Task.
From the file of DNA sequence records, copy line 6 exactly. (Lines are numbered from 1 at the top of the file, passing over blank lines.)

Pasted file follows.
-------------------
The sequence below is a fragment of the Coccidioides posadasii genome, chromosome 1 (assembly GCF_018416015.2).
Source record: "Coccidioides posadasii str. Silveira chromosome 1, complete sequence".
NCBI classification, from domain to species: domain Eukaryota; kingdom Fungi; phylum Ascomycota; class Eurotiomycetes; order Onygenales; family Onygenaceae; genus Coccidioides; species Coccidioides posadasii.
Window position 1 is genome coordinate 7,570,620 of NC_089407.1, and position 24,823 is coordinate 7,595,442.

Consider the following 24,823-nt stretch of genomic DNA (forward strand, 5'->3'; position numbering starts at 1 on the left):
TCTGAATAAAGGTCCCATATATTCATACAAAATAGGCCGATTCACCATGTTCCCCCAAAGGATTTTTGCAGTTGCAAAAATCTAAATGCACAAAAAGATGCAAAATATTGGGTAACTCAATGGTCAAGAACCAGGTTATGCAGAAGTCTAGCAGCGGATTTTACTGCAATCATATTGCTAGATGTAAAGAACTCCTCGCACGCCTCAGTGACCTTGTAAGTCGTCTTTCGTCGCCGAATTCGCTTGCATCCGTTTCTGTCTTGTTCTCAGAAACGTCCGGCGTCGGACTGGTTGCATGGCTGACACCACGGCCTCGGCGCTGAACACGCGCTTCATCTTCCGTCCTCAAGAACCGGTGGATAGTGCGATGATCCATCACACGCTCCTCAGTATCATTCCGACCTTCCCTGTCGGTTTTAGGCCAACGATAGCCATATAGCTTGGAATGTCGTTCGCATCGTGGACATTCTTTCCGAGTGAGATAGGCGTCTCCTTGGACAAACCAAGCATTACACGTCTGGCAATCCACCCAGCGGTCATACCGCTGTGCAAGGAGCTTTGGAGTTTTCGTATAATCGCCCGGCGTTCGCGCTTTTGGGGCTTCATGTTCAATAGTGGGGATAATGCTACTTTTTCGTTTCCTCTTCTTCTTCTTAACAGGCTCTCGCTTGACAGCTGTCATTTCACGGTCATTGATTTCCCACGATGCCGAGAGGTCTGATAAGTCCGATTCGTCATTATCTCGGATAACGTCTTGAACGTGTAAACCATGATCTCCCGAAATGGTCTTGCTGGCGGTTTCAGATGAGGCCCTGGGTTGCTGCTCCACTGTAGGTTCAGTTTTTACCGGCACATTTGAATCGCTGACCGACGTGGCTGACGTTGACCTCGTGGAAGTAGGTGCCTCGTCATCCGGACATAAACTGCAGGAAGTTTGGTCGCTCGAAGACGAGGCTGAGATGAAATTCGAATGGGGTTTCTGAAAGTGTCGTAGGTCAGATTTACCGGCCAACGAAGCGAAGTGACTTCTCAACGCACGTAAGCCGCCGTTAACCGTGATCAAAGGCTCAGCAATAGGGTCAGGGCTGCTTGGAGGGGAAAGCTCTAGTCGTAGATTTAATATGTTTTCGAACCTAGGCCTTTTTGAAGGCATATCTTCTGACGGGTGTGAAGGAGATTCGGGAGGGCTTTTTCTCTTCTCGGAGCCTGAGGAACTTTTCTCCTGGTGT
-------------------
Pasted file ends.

TCTGAATAAAGGTCCCATATATTCATACAAAATAGGCCGATTCACCATGTTCCCCCAAAGGATTTTTGCAGTTGCAAAAATCTAAATGCACAAAAAGATGCAAAATATTGGGTAACTCAATGGTCAAGAACCAGGTTATGCAGAAGTCTAGCAGCGGATTTTACTGCAATCATATTGCTAGATGTAAAGAACTCCTCGCACGCCTCAGTGACCTTGTAAGTCGTCTTTCGTCGCCGAATTCGCTTGCATCCGTTTCTGTCTTGTTCTCAGAAACGTCCGGCGTCGGACTGGTTGCATGGCTGACACCACGGCCTCGGCGCTGAACACGCGCTTCATCTTCCGTCCTCAAGAACCGGTGGATAGTGCGATGATCCATCACACGCTCCTCAGTATCATTCCGACCTTCCCTGTCGGTTTTAGGCCAACGATAGCCATATAGCTTGGAATGTCGTTCGCATCGTGGACATTCTTTCCGAGTGAGATAGGCGTCTCCTTGGACAAACCAAGCATTACACGTCTGGCAATCCACCCAGCGGTCATACCGCTGTGCAAGGAGCTTTGGAGTTTTCGTATAATCGCCCGGCGTTCGCGCTTTTGGGGCTTCATGTTCAATAGTGGGGATAATGCTACTTTTTCGTTTCCTCTTCTTCTTCTTAACAGGCTCTCGCTTGACAGCTGTCATTTCACGGTCATTGATTTCCCACGATGCCGAGAGGTCTGATAAGTCCGATTCGTCATTATCTCGGATAACGTCTTGAACGTGTAAACCATGATCTCCCGAAATGGTCTTGCTGGCGGTTTCAGATGAGGCCCTGGGTTGCTGCTCCACTGTAGGTTCAGTTTTTACCGGCACATTTGAATCGCTGACCGACGTGGCTGACGTTGACCTCGTGGAAGTAGGTGCCTCGTCATCCGGACATAAACTGCAGGAAGTTTGGTCGCTCGAAGACGAGGCTGAGATGAAATTCGAATGGGGTTTCTGAAAGTGTCGTAGGTCAGATTTACCGGCCAACGAAGCGAAGTGACTTCTCAACGCACGTAAGCCGCCGTTAACCGTGATCAAAGGCTCAGCAATAGGGTCAGGGCTGCTTGGAGGGGAAAGCTCTAGTCGTAGATTTAATATGTTTTCGAACCTAGGCCTTTTTGAAGGCATATCTTCTGACGGGTGTGAAGGAGATTCGGGAGGGCTTTTTCTCTTCTCGGAGCCTGAGGAACTTTTCTCCTGGTGT